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Doctors uncover Michael Jackson’s ‘tilt’ illusion

Core or stomach strength, shoes with special heels, and a peg on the floor.

That’s how the late Michael Jackson performed his 45-degree, leaning, gravity-defying “Smooth Criminal” dance move, according to three neurosurgeons in a study published in a science journal this week.

Fans of the late singer and dancer, who passed away in 2009, have been wondering how “The King of Pop” managed to tilt forward in the 1987 music video seemingly without anything to hold him up, a Sky News article published online noted Thursday.

However, the surgeons said in a “Journal of Neurosurgery: Spine” article published May 22 that Jackson designed a special shoe with a triangular slot in the heel that hooked onto a metallic peg that came up from the stage floor at the right moment.

Nishant Yagnick, a longtime Jackson fan from the Postgraduate Institute of Medical Education and Research in Chandigarh, India, led the research.

Yagnick and his fellow Indian scientists noted that Jackson did have very good core strength.

Michael Jackson
“Several MJ fans, including the authors, have tried to copy this move and failed, often injuring themselves in their endeavors,” they wrote.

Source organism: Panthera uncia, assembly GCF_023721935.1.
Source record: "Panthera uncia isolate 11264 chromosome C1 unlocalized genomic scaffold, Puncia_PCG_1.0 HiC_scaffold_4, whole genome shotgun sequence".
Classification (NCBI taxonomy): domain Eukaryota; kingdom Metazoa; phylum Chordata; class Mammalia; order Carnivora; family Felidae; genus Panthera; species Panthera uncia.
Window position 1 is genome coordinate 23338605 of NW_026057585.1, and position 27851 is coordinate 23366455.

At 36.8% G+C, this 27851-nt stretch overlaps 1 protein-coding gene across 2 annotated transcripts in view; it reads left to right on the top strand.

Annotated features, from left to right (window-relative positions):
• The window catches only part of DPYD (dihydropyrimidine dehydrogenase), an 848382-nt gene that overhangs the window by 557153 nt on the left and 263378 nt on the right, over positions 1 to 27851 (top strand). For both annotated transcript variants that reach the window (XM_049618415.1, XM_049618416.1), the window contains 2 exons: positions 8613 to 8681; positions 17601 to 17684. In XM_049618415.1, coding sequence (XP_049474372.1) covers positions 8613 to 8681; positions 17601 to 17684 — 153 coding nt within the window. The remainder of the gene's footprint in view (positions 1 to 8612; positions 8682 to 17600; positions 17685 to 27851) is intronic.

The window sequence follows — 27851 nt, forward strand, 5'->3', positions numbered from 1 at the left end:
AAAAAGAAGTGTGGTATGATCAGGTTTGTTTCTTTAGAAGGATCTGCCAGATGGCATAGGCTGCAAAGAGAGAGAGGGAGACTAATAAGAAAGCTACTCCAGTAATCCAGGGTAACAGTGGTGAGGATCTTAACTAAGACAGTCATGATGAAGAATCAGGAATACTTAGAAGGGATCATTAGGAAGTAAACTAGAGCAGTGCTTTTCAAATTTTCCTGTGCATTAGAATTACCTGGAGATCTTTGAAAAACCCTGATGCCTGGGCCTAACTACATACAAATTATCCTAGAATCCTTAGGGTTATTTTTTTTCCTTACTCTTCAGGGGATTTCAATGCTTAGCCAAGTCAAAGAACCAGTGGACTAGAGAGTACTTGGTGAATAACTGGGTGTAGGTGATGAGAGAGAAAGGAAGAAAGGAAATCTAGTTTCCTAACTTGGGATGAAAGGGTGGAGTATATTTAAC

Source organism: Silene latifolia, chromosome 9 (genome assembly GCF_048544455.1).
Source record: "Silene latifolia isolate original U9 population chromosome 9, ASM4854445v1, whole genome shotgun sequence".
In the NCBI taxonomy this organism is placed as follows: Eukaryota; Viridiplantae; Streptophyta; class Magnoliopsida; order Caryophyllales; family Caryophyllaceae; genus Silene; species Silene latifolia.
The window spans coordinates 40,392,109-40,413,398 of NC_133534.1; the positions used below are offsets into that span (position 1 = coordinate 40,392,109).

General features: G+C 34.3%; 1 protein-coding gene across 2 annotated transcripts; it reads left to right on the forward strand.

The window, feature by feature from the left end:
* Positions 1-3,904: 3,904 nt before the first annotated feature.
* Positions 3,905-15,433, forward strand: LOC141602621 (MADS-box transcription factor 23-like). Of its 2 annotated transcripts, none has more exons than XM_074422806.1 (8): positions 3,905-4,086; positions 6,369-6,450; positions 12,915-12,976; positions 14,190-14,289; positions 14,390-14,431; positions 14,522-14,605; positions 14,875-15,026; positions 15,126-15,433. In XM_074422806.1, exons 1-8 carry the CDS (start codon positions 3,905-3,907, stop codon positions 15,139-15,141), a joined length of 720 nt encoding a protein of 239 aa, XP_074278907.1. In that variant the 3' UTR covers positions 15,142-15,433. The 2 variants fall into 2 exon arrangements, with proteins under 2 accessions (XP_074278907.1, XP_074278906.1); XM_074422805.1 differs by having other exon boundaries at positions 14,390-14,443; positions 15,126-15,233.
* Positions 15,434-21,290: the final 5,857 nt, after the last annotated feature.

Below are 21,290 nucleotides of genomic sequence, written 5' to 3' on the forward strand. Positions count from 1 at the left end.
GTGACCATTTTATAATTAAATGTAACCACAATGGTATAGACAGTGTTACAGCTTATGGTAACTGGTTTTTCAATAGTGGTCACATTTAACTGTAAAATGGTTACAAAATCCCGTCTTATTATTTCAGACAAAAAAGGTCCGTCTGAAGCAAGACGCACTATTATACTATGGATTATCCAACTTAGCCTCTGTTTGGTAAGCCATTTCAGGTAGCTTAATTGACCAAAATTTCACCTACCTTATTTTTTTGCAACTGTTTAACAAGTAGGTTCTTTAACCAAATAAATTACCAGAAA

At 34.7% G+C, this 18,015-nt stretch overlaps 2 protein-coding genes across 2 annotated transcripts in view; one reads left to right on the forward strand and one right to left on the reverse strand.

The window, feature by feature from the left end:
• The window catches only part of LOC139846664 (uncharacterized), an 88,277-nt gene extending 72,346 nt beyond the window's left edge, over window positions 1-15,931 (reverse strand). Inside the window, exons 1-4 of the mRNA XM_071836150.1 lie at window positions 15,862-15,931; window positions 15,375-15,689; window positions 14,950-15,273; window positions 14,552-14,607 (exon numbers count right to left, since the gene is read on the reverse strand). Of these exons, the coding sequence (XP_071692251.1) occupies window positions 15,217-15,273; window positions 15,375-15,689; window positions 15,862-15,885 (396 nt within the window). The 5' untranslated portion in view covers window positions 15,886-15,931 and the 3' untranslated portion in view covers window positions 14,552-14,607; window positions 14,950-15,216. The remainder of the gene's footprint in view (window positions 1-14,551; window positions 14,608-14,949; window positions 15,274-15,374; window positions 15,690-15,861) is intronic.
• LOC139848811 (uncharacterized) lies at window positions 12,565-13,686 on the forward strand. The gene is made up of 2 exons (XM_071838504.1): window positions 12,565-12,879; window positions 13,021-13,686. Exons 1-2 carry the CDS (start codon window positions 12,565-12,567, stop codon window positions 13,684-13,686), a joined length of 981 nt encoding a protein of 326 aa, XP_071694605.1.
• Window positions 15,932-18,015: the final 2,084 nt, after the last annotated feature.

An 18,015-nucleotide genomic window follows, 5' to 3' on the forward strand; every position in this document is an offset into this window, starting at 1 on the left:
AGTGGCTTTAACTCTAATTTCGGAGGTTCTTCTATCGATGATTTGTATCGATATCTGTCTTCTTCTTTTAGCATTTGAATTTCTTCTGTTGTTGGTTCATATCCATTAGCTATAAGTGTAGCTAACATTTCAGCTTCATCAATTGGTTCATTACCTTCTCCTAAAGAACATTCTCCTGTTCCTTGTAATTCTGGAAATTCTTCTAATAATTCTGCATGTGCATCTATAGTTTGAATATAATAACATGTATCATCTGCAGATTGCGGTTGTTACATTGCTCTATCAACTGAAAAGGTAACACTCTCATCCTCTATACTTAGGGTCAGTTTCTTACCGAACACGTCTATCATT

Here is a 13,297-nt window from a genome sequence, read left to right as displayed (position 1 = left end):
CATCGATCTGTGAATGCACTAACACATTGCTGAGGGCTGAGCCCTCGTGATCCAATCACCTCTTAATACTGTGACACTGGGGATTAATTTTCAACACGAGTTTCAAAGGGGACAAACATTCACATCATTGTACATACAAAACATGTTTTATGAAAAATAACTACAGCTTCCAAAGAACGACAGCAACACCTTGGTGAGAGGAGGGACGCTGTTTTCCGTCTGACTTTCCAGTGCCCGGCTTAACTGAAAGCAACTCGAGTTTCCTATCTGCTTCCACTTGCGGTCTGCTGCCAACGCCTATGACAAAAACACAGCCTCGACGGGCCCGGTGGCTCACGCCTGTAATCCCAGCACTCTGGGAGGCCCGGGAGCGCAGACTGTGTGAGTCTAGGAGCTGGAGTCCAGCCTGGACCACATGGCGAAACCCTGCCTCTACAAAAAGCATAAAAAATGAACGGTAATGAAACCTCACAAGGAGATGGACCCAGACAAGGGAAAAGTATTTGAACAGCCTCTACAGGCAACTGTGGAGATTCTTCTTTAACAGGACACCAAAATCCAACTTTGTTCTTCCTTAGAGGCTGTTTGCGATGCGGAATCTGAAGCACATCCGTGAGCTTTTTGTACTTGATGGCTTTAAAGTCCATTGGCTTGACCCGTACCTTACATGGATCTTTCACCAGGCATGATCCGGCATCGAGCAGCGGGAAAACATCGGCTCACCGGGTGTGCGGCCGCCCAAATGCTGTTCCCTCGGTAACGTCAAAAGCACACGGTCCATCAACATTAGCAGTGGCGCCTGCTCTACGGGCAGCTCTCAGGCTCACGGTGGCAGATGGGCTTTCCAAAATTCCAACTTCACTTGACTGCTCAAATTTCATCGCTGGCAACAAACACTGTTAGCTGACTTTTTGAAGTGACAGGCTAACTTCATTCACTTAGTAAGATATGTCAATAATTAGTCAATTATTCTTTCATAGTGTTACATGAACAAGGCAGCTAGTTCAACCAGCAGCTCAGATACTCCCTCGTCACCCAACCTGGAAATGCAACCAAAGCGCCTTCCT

Most trained dancers can achieve no more than 25 to 30 degrees of forwarding tilt, the scientists explained.

Such a move shifts the strain from the erector spine muscles, which support the spinal column, to the Achilles tendon, added Yagnick and coauthors Manjul Tripathi and Sandeep Mohindra.

“This allows for a very limited degree of forward bending from the ankle joints, while keeping a stiff straight posture —unless you are Michael Jackson,” they said. “MJ pulled off a gravity-defying 45-degree move that seems unearthly to any witness.”

Despite the illusion, the surgeons said Jackson’s physical abilities were still very impressive.

“Even with specially designed footwear and the support of the hitch member, the move is incredibly hard to pull off, requiring athletic core strength from strengthened spinal muscles and lower-limb anti-gravity muscles,” they added.

“Trick or not, new forms of dancing inspired by MJ have begun to challenge our understanding of the modes and mechanisms of spinal injury,” the surgeons said.

“Ever since MJ entertained us with his fabulous moves, throughout the world dancers have tried to jump higher, stretch farther, and turn faster than ever before.”

Topics: Michael Jackson , Smooth Criminal , gravity-defying , Nishant Yagnick , Journal of Neurosurgery: Spine
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